Corbin's Treehouse - Corbin Dunn, Santa Cruz, CA
Plug Bug

Plug Bug: Fixed, and then broken again

The electric bug constantly has stuff going wrong with it. I got it back on the road and registered as a salvage vehicle. I could finally drive it to work again, but I’m a bit nervous about using the carpool lane since it only has one of the required three stickers showing.

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 A few days later I noticed it was pulling strongly to the left on the freeway when I was braking. So, I popped of the brakes, and the pads were pretty worn. A few days later I had some new pads and it was once again braking in a straight line.  This wasn’t too big a deal, and was fairly straightforward to do. 

But last week, I went to go home from work and discovered that the battery hadn’t charged at all! Checking on ChargePoint I could see that it charged for exactly one minute before stopping, even though it was somewhere in the 47% range for the state of charge. The charger has broken before, so I immediately suspected it and unplugged it from the battery pack to isolate it. This seemed to fix something, and allowed the car to start; previously, the “key on” wasn’t working to initiate the controller into driving mode. I did question my ability to make it home since the pack didn’t charge. I figured I could make it home on 47%, but it was risky. The distance usually takes around 20-25% to make it home, depending on how I drive and the outside temperature (colder takes more energy). However, I have some cells that are starting to age, and they might be completely discharged at around 20-25% state of charge; taking the pack any lower would mean I could potentially kill those cells and render them useless. Worse, the  battery management system was going haywire, and reporting a really low overall voltage, but seemed to accurately present the charge percentage. Something was messed up pretty badly, but I decided to drive home always and take a risk.  I slowly accelerated and drove 45-50 MPH on the freeway to avoid using an excessive amount of energy.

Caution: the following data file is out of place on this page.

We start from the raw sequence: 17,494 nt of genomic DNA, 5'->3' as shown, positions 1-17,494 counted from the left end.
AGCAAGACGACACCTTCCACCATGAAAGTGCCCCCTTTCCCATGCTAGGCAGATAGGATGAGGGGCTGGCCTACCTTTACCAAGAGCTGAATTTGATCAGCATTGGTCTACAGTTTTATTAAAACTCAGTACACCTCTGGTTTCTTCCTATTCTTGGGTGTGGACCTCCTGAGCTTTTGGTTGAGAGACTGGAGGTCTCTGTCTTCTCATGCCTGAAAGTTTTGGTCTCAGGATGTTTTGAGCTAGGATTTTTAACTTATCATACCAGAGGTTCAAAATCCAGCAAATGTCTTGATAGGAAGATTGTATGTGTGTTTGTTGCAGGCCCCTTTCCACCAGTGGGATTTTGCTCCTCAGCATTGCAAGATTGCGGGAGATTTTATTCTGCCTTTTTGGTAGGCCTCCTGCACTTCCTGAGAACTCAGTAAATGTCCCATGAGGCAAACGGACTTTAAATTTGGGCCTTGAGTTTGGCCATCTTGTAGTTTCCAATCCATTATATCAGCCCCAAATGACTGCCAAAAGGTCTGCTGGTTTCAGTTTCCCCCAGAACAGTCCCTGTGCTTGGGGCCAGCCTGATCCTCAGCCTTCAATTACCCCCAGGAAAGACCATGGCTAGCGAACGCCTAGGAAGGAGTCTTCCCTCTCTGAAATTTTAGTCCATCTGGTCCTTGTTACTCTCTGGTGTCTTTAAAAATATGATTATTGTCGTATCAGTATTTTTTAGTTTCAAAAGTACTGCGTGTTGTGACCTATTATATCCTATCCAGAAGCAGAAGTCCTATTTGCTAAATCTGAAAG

Once I got home I started looking for problems. I unplugged the Belktronix DC-DC converter and turned the key on. To my surprise and delight, the battery management system started working normal again. This meant the problem was in the DC-DC converter, and not the charger.

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At this moment I recalled a similar problem I had a few years ago, where something similar happened and I isolated it to the DC-DC converter. I had to mail it back to the guy who made it, and he took a look at it and tightened some things down, but said it seemed to be working normally.

This time I decided to try to figure out what was wrong myself. I dismantled the DC-DC converter, pouring out a bunch of sand (or silicon, or something) that was in the converter for additional cooling and vibration protection. I poked around at the parts and looked for potential problems. I finally noticed an issue; a small white wire was attached to a blue capacitor, but it was bent over slightly and touching the body of the capacitor. This small wire was connected to the negative side of the high voltage line, and having it touch the capacitor body meant it was making a circuit with the ground of the entire car! An EV will keep the high voltage system completely isolated from the car’s chassis, unlike the low voltage (12v) system which uses the chassis to transmit the ground. This leak was likely what caused the battery management system to go haywire, and in turn it didn’t allow the car to charge.  

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I moved the wire aside and protected it a bit with some electrical tape, and then assembled the converter back together. To my delight, it seemed to fix the problem!

(c) 2008-2017 Corbin Dunn

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